James Chan, MD
Portland Facial Plastic Surgeon
4.9 out of 5 stars 57 reviews

Each surgeon sets his/her office policies about cost

There are no set rules for revision. Thus you will have to go by office policies of surgeon who will undertake such revision.

Vasdev Rai, MD
Dallas Plastic Surgeon
5.0 out of 5 stars 22 reviews

Thoughts on this mini Facelift. Left with pixie ears. Any suggestions?

Sorry about her bad experience. My thoughts:

  • The pixie ear is an easy fix in the office under local anesthesia with minimal recovery.
  • She has a legal right to her before pictures as they are part of her medical record.
  • Yes, it is appropriate to raise your concerns to the surgeon but there are no rules about the costs involved

Good luck

Karol A. Gutowski, MD, FACS
Chicago Plastic Surgeon
4.9 out of 5 stars 65 reviews

Pixie-ear deformity following a facelift.

Sorry to hear about her facelift dissatisfaction.  Facelifting, including mini or short-scar facelifts, usually results in a nice rejuvenation of the lower 1/3rd of the face.  The pixie-ear deformity can be the "tell-tale" sign of having had a facelift.  Not seeing the original before pictures makes it harder to talk about revision, but most times the pixie-ear can be improved.  Your surgeon should provide your pictures, and I would be in touch with him/her as they know her circumstance best and want to share in her success and satisfaction.  I would suggest waiting at least 3-4 months before doing a revision, and it depends upon the surgeon, but revisions are generally at much lower or no cost to the patient for surgical fees.  The anesthesia fee is likely still going to be charged.  Best regards.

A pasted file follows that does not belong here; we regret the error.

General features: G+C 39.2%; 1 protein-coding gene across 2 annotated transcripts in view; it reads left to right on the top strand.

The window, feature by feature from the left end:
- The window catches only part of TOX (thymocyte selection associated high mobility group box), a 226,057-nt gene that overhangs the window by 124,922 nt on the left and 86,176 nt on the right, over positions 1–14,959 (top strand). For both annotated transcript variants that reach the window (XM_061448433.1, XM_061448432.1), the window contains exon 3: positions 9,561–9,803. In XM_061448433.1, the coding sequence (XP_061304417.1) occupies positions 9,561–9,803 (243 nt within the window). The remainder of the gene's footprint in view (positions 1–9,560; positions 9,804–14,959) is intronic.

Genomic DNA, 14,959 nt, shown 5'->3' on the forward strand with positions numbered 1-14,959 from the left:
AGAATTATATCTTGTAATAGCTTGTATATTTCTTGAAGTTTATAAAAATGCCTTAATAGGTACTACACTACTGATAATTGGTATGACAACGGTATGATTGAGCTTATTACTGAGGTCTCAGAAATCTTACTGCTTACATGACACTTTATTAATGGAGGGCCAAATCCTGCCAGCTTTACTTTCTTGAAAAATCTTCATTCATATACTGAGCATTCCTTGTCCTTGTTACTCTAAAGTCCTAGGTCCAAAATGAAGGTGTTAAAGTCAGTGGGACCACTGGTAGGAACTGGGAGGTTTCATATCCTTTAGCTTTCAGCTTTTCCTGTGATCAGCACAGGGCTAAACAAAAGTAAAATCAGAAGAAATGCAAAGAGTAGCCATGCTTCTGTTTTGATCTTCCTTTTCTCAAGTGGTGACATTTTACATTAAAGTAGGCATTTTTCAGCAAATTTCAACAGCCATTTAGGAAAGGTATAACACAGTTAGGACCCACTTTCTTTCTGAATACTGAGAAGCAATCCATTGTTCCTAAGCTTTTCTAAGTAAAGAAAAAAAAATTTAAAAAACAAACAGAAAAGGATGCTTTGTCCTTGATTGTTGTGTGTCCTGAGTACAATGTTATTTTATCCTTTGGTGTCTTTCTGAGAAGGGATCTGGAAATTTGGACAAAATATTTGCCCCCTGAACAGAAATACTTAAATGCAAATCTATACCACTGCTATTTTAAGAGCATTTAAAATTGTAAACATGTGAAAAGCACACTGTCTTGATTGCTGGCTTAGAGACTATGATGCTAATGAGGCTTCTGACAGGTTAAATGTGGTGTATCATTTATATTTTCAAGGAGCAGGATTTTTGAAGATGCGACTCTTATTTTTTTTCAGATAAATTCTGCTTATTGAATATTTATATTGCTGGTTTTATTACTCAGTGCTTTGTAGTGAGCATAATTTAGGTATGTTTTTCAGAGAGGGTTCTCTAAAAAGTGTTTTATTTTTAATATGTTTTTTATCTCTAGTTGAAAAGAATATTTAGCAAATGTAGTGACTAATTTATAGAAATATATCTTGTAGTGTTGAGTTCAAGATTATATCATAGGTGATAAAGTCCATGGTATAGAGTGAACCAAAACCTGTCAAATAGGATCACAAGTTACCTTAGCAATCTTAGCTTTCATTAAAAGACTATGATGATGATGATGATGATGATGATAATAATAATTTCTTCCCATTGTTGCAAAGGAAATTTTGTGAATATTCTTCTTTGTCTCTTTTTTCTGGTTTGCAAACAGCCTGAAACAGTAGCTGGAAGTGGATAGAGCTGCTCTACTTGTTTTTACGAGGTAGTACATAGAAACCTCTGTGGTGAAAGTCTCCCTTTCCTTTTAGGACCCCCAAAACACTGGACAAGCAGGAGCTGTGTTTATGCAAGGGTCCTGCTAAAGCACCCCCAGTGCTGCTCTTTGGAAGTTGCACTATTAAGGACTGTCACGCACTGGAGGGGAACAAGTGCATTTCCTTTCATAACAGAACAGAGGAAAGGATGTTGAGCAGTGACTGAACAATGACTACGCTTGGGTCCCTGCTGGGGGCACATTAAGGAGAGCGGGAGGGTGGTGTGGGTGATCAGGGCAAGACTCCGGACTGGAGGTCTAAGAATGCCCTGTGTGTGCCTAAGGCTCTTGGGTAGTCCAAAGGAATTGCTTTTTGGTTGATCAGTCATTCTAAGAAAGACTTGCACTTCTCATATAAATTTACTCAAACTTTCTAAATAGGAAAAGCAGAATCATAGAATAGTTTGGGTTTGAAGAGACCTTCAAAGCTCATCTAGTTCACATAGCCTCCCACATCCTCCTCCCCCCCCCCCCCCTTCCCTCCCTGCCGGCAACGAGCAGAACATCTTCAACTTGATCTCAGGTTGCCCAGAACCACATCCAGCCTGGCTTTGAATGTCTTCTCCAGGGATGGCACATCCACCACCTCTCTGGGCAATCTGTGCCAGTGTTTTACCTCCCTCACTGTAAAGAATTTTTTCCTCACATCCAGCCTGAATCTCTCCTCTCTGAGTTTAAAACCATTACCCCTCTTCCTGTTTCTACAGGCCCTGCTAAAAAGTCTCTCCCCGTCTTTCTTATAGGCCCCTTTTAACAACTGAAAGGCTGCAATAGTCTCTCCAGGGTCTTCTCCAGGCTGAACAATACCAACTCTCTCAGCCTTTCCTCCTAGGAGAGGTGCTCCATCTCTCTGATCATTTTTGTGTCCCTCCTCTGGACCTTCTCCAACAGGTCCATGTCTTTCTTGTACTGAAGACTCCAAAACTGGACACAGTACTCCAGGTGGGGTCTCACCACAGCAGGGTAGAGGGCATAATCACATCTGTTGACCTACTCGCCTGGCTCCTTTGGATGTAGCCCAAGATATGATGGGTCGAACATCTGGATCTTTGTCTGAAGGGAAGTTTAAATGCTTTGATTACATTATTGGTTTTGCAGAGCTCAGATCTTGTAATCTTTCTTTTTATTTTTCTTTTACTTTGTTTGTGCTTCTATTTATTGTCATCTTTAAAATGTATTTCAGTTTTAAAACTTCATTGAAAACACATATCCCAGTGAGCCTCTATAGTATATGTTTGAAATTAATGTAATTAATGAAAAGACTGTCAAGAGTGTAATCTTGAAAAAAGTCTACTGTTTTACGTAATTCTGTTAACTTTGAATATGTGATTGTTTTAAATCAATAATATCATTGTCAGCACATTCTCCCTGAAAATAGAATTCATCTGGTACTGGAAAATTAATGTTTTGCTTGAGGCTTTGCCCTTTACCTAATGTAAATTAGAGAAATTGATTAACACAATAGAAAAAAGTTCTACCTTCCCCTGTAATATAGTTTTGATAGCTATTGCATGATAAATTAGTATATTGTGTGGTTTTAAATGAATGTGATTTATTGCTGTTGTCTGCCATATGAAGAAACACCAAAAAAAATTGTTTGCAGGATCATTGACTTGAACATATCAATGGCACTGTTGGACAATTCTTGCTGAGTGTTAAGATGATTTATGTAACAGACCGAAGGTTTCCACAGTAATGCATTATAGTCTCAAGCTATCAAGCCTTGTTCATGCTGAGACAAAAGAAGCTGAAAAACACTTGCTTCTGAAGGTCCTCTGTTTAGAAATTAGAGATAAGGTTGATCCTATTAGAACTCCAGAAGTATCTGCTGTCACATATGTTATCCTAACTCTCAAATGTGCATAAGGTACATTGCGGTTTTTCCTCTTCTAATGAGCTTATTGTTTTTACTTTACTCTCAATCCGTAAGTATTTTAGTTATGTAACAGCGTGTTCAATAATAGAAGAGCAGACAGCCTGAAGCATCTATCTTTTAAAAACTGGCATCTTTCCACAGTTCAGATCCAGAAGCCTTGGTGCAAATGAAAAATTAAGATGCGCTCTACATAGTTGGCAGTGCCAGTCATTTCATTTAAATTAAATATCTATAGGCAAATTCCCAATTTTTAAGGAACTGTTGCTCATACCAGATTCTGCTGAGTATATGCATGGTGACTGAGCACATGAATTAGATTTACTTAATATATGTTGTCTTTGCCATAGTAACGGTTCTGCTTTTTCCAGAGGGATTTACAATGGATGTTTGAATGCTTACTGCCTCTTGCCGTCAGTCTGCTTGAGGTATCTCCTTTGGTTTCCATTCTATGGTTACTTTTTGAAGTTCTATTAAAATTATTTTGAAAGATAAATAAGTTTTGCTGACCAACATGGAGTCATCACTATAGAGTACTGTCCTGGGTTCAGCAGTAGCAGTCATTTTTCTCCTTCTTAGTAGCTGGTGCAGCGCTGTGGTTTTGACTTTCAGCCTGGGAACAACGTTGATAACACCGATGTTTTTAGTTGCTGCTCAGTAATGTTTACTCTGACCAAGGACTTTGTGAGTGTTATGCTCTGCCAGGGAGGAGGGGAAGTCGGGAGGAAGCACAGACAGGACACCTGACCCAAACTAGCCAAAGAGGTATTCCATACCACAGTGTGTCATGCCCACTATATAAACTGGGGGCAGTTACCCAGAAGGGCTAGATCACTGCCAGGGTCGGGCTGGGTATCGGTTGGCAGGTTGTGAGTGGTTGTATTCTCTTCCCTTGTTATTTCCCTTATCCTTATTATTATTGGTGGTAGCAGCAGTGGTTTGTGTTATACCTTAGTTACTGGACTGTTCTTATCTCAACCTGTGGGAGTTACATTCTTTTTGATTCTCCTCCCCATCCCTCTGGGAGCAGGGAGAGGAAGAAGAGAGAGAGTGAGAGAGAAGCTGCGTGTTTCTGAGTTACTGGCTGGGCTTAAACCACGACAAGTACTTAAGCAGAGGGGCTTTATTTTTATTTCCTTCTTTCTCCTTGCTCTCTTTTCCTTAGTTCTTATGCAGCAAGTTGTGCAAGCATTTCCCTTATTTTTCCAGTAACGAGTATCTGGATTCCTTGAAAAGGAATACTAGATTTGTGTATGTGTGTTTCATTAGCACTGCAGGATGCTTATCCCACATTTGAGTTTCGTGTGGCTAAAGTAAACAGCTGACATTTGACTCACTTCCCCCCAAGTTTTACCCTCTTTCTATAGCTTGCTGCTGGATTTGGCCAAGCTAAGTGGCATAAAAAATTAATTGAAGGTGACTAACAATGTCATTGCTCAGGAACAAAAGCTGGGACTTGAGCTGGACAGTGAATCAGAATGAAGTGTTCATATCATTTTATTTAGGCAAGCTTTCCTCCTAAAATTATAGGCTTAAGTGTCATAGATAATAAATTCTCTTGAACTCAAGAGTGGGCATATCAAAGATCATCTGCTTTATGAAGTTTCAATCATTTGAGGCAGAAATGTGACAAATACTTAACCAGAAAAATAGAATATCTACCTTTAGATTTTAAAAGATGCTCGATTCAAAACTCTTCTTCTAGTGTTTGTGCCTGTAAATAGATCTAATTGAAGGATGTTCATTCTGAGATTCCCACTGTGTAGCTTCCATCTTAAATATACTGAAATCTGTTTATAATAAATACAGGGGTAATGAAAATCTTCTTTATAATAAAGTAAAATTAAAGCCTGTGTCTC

John R. Burroughs, MD
Colorado Springs Oculoplastic Surgeon
5.0 out of 5 stars 14 reviews

Don't go back to the original surgeon

It is unethical to refuse to show you your before photos.  I would not trust your original surgeon to do the revision.  Your pixie ear is not subtle, it is a sign that he/she didn't know what they were doing.  Yes you should try to get some money back from the original surgeon and then find the most experienced facelift surgeon near you to revise this.  Best of luck. 

Garrett Griffin, MD
Minneapolis Facial Plastic Surgeon
5.0 out of 5 stars 12 reviews

Pixie ear repair

It is best to wait a full 6 months at least before considering any type of revision or repair as the skin is still healing and scar tissue may interfere with any 'touch ups'.  I would compare her before and after earlobe pictures and if the pixie ear is obvious, then a repair under local anesthesia is a reasonable request and relatively straight forward to do. Good luck!

Dilip D. Madnani, MD, FACS
New York Facial Plastic Surgeon
4.9 out of 5 stars 80 reviews

These answers are for educational purposes and should not be relied upon as a substitute for medical advice you may receive from your physician. If you have a medical emergency, please call 911. These answers do not constitute or initiate a patient/doctor relationship.